Peter Kennaugh received a hero’s welcome when he arrived back home in the Isle of Man the morning after he rode to victory in the team pursuit.
Around 100 fans gave him a huge cheer as he walked through the arrivals area of the Island’s airport holding his gold medal. He is the first Manx-born Olympic champion since Sidney Swann who was part of Great Britain’s rowing eights team at the 1912 Games in Stockholm.
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Among the welcoming party at the airport was Clare Christian, President of Tynwald – the Isle of Man’s parliament.
Kennaugh, 23, joined in as the crowd sang an impromptu rendition of the Island’s national anthem and then gave an emotional speech in which he expressed his thanks for the reception.
He said: “This means everything to me, to have so many people welcoming me home shows what a close-knit community we have in the Isle of Man.”
He then held his gold medal aloft and said ‘this is for you guys’ which prompted a huge cheer from the crowd that included fans of all ages. He spent an hour signing autographs and having his photo taken and passed his gold medal to fans – much to the delight of the many children who had turned up to meet their hero.
Kennaugh also revealed for the first time that an injury which forced him to abandon the Giro d’Italia almost destroyed his Olympic dreams. A niggling injury to his left hip had been causing him problems since October last year, but it worsened during the Giro and severe pain forced him to abandon the race just a few kilometres into stage 17.
With the first round of the Olympic team pursuit just 10 weeks away, Kennaugh feared that the injury could prevent him riding at the Games.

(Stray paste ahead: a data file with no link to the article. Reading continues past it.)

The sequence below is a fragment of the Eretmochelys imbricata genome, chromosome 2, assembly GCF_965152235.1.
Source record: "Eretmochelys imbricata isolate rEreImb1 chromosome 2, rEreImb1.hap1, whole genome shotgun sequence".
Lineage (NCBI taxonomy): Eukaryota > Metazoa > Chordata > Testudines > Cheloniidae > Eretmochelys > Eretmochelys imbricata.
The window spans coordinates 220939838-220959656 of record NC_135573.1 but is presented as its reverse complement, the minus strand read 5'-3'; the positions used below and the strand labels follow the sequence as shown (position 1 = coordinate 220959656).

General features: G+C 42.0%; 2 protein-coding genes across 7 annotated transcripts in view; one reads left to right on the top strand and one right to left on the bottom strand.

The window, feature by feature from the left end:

“I was at the side of the road in tears watching the peloton go by,” he said. “It was probably one of the the lowest points of my career.”
Kennaugh then had weeks of intensive physiotherapy and tried to spend as much time on the turbo trainer the injury would allow. While the rest of the team pursuit squad trained on the track, Kennaugh did turbo trainer sessions in the track centre as it was too painful for him to ride out of the saddle.
The injury finally started to settle down four or five weeks before the Games at a training camp in Majorca.
Kennaugh said he was grateful for the support of his family, physios and coaches who never lost faith in his ability to recover in time for London 2012. But he said that the injury meant that he was not in peak condition at the Games, and with Geraint Thomas also suffering with a stomach bug for the week before the team pursuit, Kennaugh believes that the gold medal quartet could have broken the 3min 50sec barrier had he and Thomas not been hit by injury and illness.
Kennaugh is draped in the Manx flag by Clare Christian, President of Tynwald –
the Isle of Man’s parliament
Fans hold up a ‘Golden Boy’ poster as Peter Kennaugh arrives at Isle of Man Airport
Peter Kennaugh signs autographs for young fans
Fans show their support for Isle of Man cycling hero Peter Kennaugh
London 2012 team pursuit gold medallist Peter Kennaugh draped in the Manx flag as he arrives at Isle of Man Airport
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